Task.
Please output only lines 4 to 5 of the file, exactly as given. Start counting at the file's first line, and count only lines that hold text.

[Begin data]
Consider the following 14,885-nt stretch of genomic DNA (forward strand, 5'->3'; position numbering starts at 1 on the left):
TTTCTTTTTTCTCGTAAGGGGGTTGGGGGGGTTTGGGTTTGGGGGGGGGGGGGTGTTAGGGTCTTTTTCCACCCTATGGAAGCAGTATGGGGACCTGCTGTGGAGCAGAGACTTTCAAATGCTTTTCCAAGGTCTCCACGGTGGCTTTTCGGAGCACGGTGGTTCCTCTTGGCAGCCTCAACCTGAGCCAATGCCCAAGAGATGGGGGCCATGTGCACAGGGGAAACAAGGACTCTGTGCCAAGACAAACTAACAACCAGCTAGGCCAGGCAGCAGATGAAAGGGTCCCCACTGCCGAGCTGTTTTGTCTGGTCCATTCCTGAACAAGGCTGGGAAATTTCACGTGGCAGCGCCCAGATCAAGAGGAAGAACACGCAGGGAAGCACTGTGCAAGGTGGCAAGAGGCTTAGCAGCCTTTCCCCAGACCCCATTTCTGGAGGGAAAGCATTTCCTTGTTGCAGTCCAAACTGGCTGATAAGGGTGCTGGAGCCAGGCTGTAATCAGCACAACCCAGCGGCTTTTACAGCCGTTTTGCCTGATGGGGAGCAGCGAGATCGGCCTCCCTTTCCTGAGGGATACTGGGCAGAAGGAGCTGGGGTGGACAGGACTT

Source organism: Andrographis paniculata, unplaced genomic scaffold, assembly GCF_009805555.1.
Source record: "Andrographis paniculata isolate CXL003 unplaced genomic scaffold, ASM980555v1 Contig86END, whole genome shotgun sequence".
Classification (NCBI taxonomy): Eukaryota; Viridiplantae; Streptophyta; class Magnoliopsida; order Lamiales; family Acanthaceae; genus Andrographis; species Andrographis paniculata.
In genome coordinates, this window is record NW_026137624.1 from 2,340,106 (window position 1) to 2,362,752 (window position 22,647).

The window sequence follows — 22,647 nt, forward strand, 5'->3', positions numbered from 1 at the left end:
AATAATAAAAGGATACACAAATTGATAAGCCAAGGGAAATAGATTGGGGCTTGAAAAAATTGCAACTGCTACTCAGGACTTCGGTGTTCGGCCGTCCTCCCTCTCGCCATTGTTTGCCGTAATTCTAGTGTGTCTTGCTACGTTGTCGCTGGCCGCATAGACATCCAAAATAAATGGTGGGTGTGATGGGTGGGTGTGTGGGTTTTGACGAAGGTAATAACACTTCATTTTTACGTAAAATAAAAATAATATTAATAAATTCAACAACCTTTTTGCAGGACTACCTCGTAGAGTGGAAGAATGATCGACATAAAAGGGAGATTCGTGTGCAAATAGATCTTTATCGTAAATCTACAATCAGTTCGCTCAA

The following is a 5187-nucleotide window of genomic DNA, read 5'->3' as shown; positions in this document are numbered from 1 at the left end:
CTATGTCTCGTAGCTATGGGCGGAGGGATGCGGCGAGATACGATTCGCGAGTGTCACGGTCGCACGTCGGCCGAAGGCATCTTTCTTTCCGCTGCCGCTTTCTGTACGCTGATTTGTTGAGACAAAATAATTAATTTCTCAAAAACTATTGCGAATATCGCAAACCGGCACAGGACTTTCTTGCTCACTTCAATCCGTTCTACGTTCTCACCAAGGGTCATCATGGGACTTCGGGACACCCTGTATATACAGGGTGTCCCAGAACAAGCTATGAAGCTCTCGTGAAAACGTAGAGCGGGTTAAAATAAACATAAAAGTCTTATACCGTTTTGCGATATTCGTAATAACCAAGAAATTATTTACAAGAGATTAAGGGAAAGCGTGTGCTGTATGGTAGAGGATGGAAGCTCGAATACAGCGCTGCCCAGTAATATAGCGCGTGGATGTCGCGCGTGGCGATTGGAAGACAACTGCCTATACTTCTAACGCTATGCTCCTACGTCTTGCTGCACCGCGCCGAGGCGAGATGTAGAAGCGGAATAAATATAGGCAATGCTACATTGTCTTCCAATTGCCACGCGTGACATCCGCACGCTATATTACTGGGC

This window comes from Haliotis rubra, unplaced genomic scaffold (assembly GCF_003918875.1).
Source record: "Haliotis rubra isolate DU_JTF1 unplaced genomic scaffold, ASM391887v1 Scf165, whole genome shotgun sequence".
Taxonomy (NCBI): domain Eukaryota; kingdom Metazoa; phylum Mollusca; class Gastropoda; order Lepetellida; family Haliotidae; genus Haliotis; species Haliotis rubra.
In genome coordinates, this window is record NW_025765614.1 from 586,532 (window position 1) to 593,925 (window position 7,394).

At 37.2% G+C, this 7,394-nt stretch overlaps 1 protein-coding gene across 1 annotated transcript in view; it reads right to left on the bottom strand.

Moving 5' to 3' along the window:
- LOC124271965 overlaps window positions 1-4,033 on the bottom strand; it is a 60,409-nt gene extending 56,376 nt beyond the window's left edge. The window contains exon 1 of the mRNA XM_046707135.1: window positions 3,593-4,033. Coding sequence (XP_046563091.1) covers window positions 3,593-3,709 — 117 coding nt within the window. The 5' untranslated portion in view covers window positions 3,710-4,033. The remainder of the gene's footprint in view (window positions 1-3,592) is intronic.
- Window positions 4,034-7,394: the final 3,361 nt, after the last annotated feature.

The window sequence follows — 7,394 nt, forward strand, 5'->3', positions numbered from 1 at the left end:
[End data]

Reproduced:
Source record: "Andrographis paniculata isolate CXL003 unplaced genomic scaffold, ASM980555v1 Contig86END, whole genome shotgun sequence".
Classification (NCBI taxonomy): Eukaryota; Viridiplantae; Streptophyta; class Magnoliopsida; order Lamiales; family Acanthaceae; genus Andrographis; species Andrographis paniculata.